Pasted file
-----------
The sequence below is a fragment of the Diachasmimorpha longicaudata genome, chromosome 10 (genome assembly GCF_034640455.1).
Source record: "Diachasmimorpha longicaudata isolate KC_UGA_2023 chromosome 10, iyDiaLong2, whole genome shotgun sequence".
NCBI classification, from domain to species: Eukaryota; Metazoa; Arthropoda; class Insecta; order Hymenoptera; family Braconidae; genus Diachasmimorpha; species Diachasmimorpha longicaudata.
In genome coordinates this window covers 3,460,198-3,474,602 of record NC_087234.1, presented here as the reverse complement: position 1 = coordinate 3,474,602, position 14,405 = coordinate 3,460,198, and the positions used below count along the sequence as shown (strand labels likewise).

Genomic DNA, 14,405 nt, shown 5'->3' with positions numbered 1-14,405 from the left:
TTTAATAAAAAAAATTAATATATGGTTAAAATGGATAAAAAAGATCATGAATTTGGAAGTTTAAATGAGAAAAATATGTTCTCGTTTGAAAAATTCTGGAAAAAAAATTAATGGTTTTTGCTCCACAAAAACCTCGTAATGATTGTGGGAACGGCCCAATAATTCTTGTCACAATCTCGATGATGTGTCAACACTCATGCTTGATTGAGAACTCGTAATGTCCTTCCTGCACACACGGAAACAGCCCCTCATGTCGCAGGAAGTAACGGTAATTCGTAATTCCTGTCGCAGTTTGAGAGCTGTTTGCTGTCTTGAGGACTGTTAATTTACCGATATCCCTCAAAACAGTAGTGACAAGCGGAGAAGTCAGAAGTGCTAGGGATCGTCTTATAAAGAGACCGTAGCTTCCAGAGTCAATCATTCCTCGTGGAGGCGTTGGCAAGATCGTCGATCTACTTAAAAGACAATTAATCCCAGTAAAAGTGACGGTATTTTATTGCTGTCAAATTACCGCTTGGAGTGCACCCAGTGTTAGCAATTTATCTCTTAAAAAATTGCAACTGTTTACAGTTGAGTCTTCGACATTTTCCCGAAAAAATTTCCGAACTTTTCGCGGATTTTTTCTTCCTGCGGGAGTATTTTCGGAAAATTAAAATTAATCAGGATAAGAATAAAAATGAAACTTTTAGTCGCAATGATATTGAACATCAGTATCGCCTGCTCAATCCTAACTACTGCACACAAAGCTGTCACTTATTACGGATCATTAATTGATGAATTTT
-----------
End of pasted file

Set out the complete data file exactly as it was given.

The sequence below is a fragment of the Diachasmimorpha longicaudata genome, chromosome 10 (genome assembly GCF_034640455.1).
Source record: "Diachasmimorpha longicaudata isolate KC_UGA_2023 chromosome 10, iyDiaLong2, whole genome shotgun sequence".
NCBI classification, from domain to species: Eukaryota; Metazoa; Arthropoda; class Insecta; order Hymenoptera; family Braconidae; genus Diachasmimorpha; species Diachasmimorpha longicaudata.
In genome coordinates this window covers 3,460,198-3,474,602 of record NC_087234.1, presented here as the reverse complement: position 1 = coordinate 3,474,602, position 14,405 = coordinate 3,460,198, and the positions used below count along the sequence as shown (strand labels likewise).

Genomic DNA, 14,405 nt, shown 5'->3' with positions numbered 1-14,405 from the left:
TTTAATAAAAAAAATTAATATATGGTTAAAATGGATAAAAAAGATCATGAATTTGGAAGTTTAAATGAGAAAAATATGTTCTCGTTTGAAAAATTCTGGAAAAAAAATTAATGGTTTTTGCTCCACAAAAACCTCGTAATGATTGTGGGAACGGCCCAATAATTCTTGTCACAATCTCGATGATGTGTCAACACTCATGCTTGATTGAGAACTCGTAATGTCCTTCCTGCACACACGGAAACAGCCCCTCATGTCGCAGGAAGTAACGGTAATTCGTAATTCCTGTCGCAGTTTGAGAGCTGTTTGCTGTCTTGAGGACTGTTAATTTACCGATATCCCTCAAAACAGTAGTGACAAGCGGAGAAGTCAGAAGTGCTAGGGATCGTCTTATAAAGAGACCGTAGCTTCCAGAGTCAATCATTCCTCGTGGAGGCGTTGGCAAGATCGTCGATCTACTTAAAAGACAATTAATCCCAGTAAAAGTGACGGTATTTTATTGCTGTCAAATTACCGCTTGGAGTGCACCCAGTGTTAGCAATTTATCTCTTAAAAAATTGCAACTGTTTACAGTTGAGTCTTCGACATTTTCCCGAAAAAATTTCCGAACTTTTCGCGGATTTTTTCTTCCTGCGGGAGTATTTTCGGAAAATTAAAATTAATCAGGATAAGAATAAAAATGAAACTTTTAGTCGCAATGATATTGAACATCAGTATCGCCTGCTCAATCCTAACTACTGCACACAAAGCTGTCACTTATTACGGATCATTAATTGATGAATTTT